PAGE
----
Muttoo earns distinction for contributions in art, culture

Culture, art and heritage are the bedrock of any society. In the Cayman Islands, they also play an important role in the local tourism industry and economy. 

It is fitting then that to the Creative Director of the Cayman National Cultural Foundation, Henry Muttoo, these things are more than just a profession – they are his passion. And just recently, Mr. Muttoo was honoured for his service with an order of chivalry by being named a Member of the Most Excellent Order of the British Empire. 

For the past 25 years, Mr. Muttoo has dedicated his life to keeping the Cayman Islands’ culture alive. During this time, the wealth of knowledge and experience in areas such as stage design, directing, painting, and playwriting that he has gained throughout his career, have been reflected in the quality of his work, including stage productions such as: “Rundown”, “One White One Black” and storytelling productions such as GimiStory. 

Growing up in a tenement yard in his hometown of Georgetown, Guyana, where storytelling and performance was a rite of passage, Mr. Muttoo was exposed to yard performances and storytelling, especially folk tales and myths.  

He began to bring those stories to life at age 14, when he performed in his first play.  

Four years later, he directed his first production in front of an audience of about 400 people. It was an outdoor stage performance for a youth event in Guyana. The stage was a “dray cart”, a long four-wheeled cart usually pulled by a horse, which he and his friends pulled and set up under a street light. The actors were all amateurs and there were no microphones.  

Over the next few years, having travelled and spent time performing all over the region he realised that, culturally, the Caribbean was in many ways, more similar than different and that he could use his work to underscore this fact. He has been involved in culture, performance and the arts, ever since.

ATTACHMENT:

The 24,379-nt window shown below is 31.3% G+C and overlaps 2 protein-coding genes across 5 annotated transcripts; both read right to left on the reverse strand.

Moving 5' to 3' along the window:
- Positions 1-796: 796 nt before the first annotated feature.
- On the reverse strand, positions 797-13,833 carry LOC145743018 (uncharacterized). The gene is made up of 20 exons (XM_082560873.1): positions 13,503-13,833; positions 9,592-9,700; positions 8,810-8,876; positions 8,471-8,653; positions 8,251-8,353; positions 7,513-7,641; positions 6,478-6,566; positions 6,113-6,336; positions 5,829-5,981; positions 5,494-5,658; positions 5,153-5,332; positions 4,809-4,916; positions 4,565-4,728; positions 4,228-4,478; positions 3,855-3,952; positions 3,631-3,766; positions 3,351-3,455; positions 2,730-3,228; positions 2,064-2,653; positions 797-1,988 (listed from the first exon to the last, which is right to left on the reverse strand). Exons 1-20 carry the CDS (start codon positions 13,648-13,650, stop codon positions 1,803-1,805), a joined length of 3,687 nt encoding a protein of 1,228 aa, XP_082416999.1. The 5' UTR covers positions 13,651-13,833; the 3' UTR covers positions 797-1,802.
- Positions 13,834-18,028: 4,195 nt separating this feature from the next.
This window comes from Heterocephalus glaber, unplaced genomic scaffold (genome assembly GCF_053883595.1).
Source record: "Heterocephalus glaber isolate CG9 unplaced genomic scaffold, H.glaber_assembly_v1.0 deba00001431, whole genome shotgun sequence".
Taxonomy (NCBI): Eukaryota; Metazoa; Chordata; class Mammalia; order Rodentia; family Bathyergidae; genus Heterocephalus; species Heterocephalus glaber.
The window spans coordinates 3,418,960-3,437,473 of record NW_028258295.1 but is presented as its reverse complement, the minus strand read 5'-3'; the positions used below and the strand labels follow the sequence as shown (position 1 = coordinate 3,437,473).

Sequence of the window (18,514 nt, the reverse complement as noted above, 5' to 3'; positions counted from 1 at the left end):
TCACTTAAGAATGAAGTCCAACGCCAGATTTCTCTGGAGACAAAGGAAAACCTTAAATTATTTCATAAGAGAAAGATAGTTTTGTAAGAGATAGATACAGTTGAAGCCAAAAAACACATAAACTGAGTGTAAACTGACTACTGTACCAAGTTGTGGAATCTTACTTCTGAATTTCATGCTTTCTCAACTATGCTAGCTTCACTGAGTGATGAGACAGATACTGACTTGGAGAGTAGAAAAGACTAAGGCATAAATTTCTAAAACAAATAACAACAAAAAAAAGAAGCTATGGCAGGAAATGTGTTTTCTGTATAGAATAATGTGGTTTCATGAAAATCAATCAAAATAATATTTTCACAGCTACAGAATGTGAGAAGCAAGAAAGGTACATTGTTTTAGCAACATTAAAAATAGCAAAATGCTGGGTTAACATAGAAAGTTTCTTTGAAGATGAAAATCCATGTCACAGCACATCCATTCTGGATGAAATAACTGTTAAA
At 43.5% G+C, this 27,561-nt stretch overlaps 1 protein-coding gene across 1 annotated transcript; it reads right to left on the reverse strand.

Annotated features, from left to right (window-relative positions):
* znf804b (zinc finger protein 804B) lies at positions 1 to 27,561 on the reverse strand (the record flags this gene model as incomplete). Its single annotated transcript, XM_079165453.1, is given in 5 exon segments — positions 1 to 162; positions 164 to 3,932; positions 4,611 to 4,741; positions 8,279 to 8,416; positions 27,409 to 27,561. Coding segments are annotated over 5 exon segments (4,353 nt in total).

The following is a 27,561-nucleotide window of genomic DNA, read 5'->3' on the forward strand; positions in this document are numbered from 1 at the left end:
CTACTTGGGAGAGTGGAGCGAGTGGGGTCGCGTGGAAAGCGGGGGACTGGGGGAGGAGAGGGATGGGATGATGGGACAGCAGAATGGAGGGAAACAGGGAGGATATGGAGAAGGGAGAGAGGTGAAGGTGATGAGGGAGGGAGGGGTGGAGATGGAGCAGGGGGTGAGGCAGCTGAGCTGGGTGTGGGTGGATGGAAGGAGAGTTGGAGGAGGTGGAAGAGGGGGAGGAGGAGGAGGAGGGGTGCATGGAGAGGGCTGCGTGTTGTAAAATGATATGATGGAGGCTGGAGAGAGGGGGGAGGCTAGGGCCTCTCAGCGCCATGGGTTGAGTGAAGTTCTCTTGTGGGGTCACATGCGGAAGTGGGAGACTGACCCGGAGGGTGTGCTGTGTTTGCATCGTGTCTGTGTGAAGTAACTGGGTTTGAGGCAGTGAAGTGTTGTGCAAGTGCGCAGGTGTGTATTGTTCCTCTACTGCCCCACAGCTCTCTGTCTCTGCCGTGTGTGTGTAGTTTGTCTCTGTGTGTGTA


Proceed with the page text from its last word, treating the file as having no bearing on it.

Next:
In 1984, at the invitation of Geoff Cresswell, of the Cayman National Theatre Company, he moved to the Cayman Islands from Jamaica, where he was a senior tutor at the School of Drama at Edna Manley College. He took up the position of production manager with CNTC and spent two years producing, designing and directing for the company.  

Then he left the Cayman Islands for two years, but returned in 1989 to assume the position of programme director of the Cayman National Cultural Foundation. His first major responsibility was to transform CNCF from an organisation with a focus on theatre, to one whose mission, as stated in its law, emphasises preserving, developing and celebrating Caymanian culture, heritage and arts.  

His work, he says, involved “taking the pulse” of Caymanian society – understanding what cultural treasures lay buried beneath the surface of a rapidly changing culture and creating programmes to present to the CNCF board for approval.  

His output included programmes that placed tremendous value on Caymanian culture, heritage and arts, with an emphasis on recognising uniquely Caymanian individuals and enactments.  

It was, he said, “… a tremendous opportunity to do a job I love”. 

In 2000, he was named artistic director of the organisation. 

Under his leadership, the foundation grew from a small, under-resourced office at the Harquail Theatre to an organisation that is highly respected both locally and internationally. 

Despite the praises that he has earned in a job that he describes as stressful but never boring, he remains grateful for every opportunity that he has had – good or bad – as he says these have been learning experiences for him.  

His advice to youngsters interested in pursuing a career in the arts and culture is that success requires hard work, diligence, cultural engagement and an understanding of the world’s heritage.  

He ascribes much of his own achievement, and his recent recognition as a Member of the British Empire, to his mother, Cecelia, and mentors Ken Corsbie, Edgar Wilson and Dave Martins. He also offers thanks and respect to Caymanian icons Julia Hydes, Miss Lassie and a great many supporters of CNCF, including the organisation’s board. In particular, he pays tribute to his wife of 28 years, Marcia, the managing director of CNCF, and his three daughters Anjuli, 26, Janelle, 23, and Maia, 21. 

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